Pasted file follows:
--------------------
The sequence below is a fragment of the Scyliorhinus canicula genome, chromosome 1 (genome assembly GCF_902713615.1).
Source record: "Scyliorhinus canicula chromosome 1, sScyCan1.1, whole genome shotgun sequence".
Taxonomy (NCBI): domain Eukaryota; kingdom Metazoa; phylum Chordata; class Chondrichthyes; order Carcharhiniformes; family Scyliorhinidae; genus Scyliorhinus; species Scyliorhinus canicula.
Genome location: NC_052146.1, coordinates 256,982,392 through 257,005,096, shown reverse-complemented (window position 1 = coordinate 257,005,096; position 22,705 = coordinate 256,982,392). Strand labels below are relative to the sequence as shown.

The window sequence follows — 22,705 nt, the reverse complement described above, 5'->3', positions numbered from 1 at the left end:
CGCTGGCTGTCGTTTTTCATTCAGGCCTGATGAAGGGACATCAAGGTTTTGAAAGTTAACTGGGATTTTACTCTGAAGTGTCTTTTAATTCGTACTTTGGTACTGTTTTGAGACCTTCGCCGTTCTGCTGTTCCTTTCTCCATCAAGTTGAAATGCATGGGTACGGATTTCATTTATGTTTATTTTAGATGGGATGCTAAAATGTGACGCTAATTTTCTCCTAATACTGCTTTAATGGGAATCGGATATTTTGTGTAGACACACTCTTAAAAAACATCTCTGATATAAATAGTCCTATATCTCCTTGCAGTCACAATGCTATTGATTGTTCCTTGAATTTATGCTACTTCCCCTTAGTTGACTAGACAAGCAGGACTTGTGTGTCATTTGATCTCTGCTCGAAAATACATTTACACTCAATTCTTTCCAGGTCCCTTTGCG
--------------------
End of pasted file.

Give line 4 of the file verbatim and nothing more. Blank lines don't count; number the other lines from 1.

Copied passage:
Genome location: NC_052146.1, coordinates 256,982,392 through 257,005,096, shown reverse-complemented (window position 1 = coordinate 257,005,096; position 22,705 = coordinate 256,982,392). Strand labels below are relative to the sequence as shown.